Pets make wonderful companions. They give us pleasure, unconditional love, teach us responsibility and make us happier and healthier.
Bringing a new pet into the family is a major decision and pet ownership comes with many important responsibilities that you should be aware of before selecting a new pet. Remember, that cute puppy or kitten lives between 10-18 years and you are making a commitment to be responsible for this new bundle of joy for the remainder of its life.
Is your home fenced? Does it have a good sized yard for exercise? Do your rent or own? Do you intend to have an inside or outside cat?
When choosing a new pet it’s important to consider the environment you are bringing them into. The questions you need to ask yourself will depend on the type, size, and breed of pet you are considering. For example large bred dogs will require a lot more space than a small lap dog will. Inside cats will require a toileting area etc.
Family members who suffer from allergies should also spend some time around pets to see if their allergy symptoms can be managed before introducing a new animal into the family.
Remember to also consider the other pets in your household before introducing a new friend, as not all animals will get along.
If renting, check with your landlord that you have their permission to have a pet on the property before selecting your new pet.
Do you have time for a new pet? Caring for a pet takes a lot of time. Time to feed it, walk it, bath it, clean up after it, train it, love it etc
Be sure to do your research to make sure you get the right pet for you. For example if you work long hours or have other commitments then a high energy breed like a Border collie or Kelpie might not be the right choice for you.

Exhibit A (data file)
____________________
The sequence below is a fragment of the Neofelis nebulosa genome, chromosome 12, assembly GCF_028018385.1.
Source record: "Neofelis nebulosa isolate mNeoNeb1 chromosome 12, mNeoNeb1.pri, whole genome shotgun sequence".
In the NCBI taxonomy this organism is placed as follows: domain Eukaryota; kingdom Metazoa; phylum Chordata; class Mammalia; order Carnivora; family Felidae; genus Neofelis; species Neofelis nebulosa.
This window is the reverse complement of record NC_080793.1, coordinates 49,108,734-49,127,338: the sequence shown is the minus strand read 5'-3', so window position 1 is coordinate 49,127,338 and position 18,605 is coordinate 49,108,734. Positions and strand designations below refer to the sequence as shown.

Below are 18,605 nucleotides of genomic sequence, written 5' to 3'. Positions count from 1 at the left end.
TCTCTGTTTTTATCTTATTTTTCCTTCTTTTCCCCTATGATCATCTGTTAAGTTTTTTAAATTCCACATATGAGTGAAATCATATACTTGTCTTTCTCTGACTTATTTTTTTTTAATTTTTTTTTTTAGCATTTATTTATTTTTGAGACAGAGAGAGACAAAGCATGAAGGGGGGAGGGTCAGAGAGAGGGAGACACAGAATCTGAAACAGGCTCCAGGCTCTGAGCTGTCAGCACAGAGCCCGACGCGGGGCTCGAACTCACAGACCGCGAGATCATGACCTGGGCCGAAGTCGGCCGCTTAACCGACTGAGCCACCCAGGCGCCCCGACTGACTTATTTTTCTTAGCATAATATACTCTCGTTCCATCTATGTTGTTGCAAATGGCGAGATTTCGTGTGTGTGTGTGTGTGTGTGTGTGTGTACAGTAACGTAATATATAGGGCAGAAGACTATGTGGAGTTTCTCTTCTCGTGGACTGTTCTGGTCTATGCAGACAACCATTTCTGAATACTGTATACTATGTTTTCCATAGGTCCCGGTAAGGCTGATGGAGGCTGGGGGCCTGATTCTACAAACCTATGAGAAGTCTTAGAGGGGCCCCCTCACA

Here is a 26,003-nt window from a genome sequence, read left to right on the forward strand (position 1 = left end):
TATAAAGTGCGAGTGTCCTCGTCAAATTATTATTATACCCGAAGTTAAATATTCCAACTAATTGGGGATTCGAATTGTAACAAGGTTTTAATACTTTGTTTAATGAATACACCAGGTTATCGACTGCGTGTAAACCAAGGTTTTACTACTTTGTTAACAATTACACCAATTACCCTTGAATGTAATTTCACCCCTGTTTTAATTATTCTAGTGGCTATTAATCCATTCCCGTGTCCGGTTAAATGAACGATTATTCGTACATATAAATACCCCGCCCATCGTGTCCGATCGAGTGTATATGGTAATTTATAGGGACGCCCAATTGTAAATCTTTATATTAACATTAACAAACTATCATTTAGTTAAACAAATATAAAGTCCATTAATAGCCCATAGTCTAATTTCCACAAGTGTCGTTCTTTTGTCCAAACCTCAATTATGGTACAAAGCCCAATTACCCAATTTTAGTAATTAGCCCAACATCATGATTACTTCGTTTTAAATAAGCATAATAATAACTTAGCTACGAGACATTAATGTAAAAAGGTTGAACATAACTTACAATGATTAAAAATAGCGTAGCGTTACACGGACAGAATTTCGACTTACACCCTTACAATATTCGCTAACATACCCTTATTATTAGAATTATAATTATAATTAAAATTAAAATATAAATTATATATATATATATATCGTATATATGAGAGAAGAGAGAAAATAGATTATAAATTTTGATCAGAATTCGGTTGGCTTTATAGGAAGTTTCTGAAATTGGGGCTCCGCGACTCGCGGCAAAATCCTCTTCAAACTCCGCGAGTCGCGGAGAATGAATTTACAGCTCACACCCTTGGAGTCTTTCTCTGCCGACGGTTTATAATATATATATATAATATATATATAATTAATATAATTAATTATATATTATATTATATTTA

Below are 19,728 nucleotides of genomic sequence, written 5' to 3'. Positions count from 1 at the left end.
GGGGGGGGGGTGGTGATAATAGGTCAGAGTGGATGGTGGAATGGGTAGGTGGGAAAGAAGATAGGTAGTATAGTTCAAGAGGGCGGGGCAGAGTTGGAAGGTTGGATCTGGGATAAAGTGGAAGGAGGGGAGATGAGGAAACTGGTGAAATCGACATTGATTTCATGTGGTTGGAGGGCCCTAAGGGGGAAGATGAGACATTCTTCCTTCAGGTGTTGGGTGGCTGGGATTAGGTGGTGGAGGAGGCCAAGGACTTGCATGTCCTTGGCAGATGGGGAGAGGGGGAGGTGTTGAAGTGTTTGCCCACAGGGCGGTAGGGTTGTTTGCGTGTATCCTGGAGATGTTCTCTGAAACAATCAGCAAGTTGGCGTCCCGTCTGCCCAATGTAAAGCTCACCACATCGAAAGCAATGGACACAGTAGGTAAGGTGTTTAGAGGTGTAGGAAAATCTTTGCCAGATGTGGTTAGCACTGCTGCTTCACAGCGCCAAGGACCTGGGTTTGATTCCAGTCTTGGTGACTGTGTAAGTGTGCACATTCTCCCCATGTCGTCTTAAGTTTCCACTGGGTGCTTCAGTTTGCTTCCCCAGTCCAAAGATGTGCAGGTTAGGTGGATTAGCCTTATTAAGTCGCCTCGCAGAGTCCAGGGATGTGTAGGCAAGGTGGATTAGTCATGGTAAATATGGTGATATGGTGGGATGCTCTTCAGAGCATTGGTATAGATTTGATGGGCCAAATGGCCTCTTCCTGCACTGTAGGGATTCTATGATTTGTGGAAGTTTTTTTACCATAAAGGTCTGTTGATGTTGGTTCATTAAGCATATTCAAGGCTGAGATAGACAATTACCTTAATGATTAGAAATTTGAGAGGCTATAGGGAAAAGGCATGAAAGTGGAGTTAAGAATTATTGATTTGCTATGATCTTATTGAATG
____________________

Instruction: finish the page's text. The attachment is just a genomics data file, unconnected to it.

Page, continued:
Explore your options: If you’re interested in a particular breed, talk to people that own or have owned that breed. Read books and surf the net to gather as much information as possible to ensure they are the right pet for you before you buy or adopt.
The costs involved with owning a pet are considerable and most new owners often don’t plan for these costs before selecting a pet.
Healthy Animals require quality food, bedding/housing, leads/collars etc, training, vaccinations, annual checkups, desexing surgery, heartworm prevention, intestinal worm prevention, tick and flea prevention, bathing and grooming, and that’s just the basics. Your pet may require extra veterinary treatment throughout its lifetime for that unexpected broken leg or illness. It is important to plan how you will afford these basic and unplanned costs before selecting a new pet.
If you are interested in a purebred animal then it is preferable to find yourself a reputable breeder. Good breeders will encourage you to visit the premises, ask questions (and give honest answers) and meet the parents. Be wary of those breeders who are unwilling to do this, as puppy farms are an increasing problem in Australia.
Thousands of animals are surrendered each year to the RSPCA /rescue organisations which makes them a great place to start with your search. There are many cute and cuddly animals of all sizes and ages just waiting for someone to fall in love with them and take them home.
If you have questions about what breed might be right for you, our staff can help. Visit one of our clinics or call us on 07 4032 9999.